Force Windows to Rank All Valid Digital Signatures Equally

Applies To: Windows Server 2008

You can use this procedure to instruct Windows to not prefer a device driver package that is signed by a Microsoft Windows Publisher certificate over a package signed by another Authenticode certificate.

By default, Windows ranks a device driver package that is signed by a Microsoft Windows Publisher certificate better than if it was signed by some other, valid Authenticode certificate. This criterion for ranking is more important than other criteria, including version numbers. This means that, by default, Windows will pick an driver signed by a Microsoft Windows Publisher over a newer version driver package if it was signed by someone else. So, if you customize a device driver package for your environment, and want to ensure that it is chosen instead of another driver, you must enable this policy, and then ensure that the other criteria result in a better rank for your driver.

Membership in the local Administrators group, or equivalent, is the minimum required to complete this procedure.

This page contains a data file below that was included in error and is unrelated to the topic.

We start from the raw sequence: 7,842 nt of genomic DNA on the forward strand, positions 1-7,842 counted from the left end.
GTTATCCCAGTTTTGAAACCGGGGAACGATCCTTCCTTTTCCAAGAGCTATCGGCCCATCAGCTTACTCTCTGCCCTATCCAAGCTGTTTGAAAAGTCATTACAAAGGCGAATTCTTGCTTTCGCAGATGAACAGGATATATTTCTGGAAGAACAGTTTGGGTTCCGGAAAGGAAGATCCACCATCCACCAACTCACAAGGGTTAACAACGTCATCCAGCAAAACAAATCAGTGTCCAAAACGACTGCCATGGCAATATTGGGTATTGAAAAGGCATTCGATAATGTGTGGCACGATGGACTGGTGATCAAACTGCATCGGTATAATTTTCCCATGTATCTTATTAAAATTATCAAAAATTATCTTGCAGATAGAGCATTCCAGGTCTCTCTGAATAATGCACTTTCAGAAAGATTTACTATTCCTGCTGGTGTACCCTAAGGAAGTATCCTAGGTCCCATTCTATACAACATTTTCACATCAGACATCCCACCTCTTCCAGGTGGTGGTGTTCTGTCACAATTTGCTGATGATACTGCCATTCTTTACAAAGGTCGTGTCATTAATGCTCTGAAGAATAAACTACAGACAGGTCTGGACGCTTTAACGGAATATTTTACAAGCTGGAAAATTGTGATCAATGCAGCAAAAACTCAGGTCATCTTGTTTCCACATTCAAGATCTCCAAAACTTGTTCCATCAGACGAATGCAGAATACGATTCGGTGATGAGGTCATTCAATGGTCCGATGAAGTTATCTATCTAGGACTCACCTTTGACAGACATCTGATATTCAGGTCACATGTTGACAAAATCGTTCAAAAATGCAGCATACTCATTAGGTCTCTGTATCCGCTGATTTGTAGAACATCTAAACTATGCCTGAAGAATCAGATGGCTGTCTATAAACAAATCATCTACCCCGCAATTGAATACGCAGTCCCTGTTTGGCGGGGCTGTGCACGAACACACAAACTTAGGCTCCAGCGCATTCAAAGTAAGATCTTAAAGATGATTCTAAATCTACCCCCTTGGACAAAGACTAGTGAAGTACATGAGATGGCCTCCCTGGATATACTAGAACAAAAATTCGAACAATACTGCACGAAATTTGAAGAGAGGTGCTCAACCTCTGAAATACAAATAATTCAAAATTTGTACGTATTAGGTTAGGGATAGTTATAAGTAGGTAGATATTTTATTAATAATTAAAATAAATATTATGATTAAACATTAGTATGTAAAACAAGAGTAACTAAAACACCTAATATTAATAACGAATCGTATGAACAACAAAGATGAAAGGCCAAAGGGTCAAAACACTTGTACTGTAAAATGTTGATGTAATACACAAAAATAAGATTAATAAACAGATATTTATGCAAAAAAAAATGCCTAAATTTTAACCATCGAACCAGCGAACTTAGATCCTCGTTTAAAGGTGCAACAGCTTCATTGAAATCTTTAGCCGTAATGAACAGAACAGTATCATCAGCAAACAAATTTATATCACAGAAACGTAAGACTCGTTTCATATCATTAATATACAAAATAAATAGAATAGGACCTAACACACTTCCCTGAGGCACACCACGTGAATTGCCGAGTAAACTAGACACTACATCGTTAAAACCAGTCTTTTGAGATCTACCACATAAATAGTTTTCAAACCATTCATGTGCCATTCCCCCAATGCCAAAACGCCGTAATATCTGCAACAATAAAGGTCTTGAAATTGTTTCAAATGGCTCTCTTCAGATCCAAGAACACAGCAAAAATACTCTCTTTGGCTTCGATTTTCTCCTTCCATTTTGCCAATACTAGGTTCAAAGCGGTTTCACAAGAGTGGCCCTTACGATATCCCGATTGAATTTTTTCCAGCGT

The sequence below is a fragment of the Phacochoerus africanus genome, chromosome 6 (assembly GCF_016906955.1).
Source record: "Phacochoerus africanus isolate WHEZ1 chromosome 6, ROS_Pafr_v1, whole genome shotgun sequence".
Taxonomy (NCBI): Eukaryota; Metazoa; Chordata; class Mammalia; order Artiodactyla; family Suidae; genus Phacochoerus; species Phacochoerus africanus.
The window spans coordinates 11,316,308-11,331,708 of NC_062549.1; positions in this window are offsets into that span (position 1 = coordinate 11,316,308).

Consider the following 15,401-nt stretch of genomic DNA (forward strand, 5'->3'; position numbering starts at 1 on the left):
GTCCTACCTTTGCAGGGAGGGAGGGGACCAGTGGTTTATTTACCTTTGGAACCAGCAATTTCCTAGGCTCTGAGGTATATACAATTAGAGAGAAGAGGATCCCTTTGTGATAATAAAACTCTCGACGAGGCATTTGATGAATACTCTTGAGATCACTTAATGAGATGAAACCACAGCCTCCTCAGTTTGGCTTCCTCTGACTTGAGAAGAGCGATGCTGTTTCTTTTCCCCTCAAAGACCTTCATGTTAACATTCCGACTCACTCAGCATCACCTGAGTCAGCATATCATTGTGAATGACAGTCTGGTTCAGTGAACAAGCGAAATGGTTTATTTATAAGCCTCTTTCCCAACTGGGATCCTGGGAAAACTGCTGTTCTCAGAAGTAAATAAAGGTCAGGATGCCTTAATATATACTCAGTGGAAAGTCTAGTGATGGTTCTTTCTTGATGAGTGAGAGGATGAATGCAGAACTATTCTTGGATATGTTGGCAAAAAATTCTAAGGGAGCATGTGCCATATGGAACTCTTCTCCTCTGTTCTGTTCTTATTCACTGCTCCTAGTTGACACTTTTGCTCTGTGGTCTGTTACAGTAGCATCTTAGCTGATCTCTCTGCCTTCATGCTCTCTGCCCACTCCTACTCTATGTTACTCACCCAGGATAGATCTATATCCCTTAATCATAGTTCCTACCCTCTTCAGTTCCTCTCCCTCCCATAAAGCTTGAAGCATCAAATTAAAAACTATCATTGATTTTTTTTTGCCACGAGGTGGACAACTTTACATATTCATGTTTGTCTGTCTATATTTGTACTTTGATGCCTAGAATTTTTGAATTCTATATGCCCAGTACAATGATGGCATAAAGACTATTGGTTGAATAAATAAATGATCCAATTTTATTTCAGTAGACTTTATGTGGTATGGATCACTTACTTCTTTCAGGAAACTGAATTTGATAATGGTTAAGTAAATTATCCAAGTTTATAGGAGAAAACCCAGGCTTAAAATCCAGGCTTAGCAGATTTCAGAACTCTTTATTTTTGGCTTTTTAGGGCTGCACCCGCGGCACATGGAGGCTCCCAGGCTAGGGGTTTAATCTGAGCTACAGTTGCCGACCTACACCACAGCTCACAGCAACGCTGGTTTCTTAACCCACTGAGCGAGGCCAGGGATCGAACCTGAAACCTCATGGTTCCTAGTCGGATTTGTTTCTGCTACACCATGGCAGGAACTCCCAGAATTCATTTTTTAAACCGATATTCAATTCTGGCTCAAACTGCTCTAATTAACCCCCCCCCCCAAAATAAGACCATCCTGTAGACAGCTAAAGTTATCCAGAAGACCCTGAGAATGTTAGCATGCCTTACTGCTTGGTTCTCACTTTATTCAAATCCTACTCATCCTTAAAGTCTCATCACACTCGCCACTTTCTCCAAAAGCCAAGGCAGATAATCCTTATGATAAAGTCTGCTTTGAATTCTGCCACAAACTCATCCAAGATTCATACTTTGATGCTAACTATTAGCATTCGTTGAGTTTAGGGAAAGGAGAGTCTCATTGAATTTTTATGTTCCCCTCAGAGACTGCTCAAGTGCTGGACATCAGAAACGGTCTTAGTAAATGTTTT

To force Windows to rank all valid digital signatures equally

  1. Open Group Policy Management Editor.

  2. In the navigation pane, open the following folders: Computer Configuration, Administrative Templates, System, and Device Installation.

  3. In the details pane, double-click Treat all digitally signed drivers equally in the driver ranking and selection process.

  4. Click Enabled to enforce the setting.

  5. Click OK to save your change.

Additional considerations

  • To open Group Policy Management Editor, click Start, then in the Start Search box, type mmc gpedit.msc, and then press ENTER. If the User Account Control dialog box appears, confirm that the action it displays is what you want, and then click Continue.

  • If you edit policy settings locally on a computer, you will affect the settings on only that one computer. If you configure the settings in a Group Policy object (GPO) hosted in an Active┬áDirectory domain, then the settings apply to all computers that are subject to that GPO. For more information about Group Policy in an Active┬áDirectory domain, see Group Policy (